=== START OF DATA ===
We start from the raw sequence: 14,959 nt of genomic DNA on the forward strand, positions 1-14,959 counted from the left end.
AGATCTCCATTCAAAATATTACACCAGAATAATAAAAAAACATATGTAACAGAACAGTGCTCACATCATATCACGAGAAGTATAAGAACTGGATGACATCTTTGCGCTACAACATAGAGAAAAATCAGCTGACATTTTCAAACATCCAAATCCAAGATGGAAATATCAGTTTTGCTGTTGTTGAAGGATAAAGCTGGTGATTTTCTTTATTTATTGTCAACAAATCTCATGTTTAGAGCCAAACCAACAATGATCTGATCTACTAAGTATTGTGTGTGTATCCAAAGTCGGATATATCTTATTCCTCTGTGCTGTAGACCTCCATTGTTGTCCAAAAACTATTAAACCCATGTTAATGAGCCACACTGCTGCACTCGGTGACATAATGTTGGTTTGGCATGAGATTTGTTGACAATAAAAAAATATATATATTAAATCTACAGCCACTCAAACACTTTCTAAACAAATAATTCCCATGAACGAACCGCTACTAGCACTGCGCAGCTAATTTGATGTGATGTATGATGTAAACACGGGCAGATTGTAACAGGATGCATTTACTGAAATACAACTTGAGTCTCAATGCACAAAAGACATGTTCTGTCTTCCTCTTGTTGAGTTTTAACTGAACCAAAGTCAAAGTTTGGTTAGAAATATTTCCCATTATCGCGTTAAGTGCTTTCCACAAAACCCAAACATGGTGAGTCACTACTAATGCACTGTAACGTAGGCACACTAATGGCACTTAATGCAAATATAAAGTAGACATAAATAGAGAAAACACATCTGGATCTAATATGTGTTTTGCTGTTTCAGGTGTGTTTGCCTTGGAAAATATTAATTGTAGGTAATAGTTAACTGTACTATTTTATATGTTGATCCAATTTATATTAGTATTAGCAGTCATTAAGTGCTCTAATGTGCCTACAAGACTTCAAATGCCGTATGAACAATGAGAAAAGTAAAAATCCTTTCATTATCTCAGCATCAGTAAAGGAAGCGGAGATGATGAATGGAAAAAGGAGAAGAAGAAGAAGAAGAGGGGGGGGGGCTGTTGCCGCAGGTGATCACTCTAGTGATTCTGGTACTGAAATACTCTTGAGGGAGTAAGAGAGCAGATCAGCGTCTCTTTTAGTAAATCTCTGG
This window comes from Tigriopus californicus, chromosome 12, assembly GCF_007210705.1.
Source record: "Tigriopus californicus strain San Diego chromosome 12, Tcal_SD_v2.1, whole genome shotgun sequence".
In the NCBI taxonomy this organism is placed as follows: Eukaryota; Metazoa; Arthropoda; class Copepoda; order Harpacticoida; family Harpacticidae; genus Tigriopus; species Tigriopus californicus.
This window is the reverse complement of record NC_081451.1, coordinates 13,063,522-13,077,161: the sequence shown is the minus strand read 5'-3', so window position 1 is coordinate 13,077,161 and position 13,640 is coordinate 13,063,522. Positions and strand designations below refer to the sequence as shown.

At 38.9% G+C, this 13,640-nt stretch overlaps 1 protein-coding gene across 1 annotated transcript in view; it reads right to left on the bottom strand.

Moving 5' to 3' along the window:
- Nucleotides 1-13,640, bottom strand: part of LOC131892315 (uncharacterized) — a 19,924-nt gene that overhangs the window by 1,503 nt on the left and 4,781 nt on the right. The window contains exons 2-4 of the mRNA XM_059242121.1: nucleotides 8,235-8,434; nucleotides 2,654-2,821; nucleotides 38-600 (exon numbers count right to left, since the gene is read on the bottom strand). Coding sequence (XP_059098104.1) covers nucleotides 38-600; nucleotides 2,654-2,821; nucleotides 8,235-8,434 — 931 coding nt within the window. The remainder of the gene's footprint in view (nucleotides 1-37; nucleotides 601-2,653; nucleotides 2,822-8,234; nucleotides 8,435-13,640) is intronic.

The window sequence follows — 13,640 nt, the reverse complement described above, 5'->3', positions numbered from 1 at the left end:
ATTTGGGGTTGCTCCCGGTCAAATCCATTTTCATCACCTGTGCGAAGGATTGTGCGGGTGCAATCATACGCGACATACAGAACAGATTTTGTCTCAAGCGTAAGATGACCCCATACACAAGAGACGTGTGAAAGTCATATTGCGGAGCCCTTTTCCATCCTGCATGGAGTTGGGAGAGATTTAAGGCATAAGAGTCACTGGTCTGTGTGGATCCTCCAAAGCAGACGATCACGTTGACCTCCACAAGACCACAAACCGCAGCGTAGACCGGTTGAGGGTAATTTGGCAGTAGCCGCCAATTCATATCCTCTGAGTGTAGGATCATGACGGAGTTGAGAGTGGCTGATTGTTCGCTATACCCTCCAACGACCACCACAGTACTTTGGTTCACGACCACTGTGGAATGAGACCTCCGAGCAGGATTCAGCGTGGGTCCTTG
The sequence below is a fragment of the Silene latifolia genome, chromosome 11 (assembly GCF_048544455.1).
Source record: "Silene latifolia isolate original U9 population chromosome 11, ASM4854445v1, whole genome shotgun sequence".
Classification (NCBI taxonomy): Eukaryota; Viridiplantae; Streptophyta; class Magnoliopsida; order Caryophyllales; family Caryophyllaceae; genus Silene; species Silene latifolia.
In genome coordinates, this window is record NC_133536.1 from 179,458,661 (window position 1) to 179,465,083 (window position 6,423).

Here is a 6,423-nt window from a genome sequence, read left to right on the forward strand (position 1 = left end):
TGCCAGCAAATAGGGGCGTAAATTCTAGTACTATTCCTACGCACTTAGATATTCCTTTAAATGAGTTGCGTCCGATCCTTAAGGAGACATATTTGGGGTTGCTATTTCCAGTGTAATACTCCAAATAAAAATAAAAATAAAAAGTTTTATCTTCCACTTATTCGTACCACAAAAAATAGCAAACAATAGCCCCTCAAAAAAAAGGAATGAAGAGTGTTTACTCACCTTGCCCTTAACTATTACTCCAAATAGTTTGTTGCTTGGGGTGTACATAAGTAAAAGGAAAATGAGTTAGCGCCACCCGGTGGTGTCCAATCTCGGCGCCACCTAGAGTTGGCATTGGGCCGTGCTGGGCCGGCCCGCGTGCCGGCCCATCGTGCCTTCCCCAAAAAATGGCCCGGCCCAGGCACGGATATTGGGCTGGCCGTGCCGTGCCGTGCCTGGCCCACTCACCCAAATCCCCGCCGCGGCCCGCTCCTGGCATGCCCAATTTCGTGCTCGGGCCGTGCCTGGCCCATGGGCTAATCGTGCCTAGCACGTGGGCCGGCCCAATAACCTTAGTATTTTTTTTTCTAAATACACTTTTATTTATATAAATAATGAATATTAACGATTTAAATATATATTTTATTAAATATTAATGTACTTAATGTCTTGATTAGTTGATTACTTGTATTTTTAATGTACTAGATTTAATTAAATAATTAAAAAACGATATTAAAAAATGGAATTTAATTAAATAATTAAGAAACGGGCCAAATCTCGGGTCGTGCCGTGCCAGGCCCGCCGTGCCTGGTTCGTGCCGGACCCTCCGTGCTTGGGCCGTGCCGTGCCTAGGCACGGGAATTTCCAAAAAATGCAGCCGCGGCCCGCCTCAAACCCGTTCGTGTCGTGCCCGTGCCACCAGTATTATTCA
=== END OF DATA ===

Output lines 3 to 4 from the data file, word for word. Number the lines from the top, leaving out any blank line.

This window comes from Tigriopus californicus, chromosome 12, assembly GCF_007210705.1.
Source record: "Tigriopus californicus strain San Diego chromosome 12, Tcal_SD_v2.1, whole genome shotgun sequence".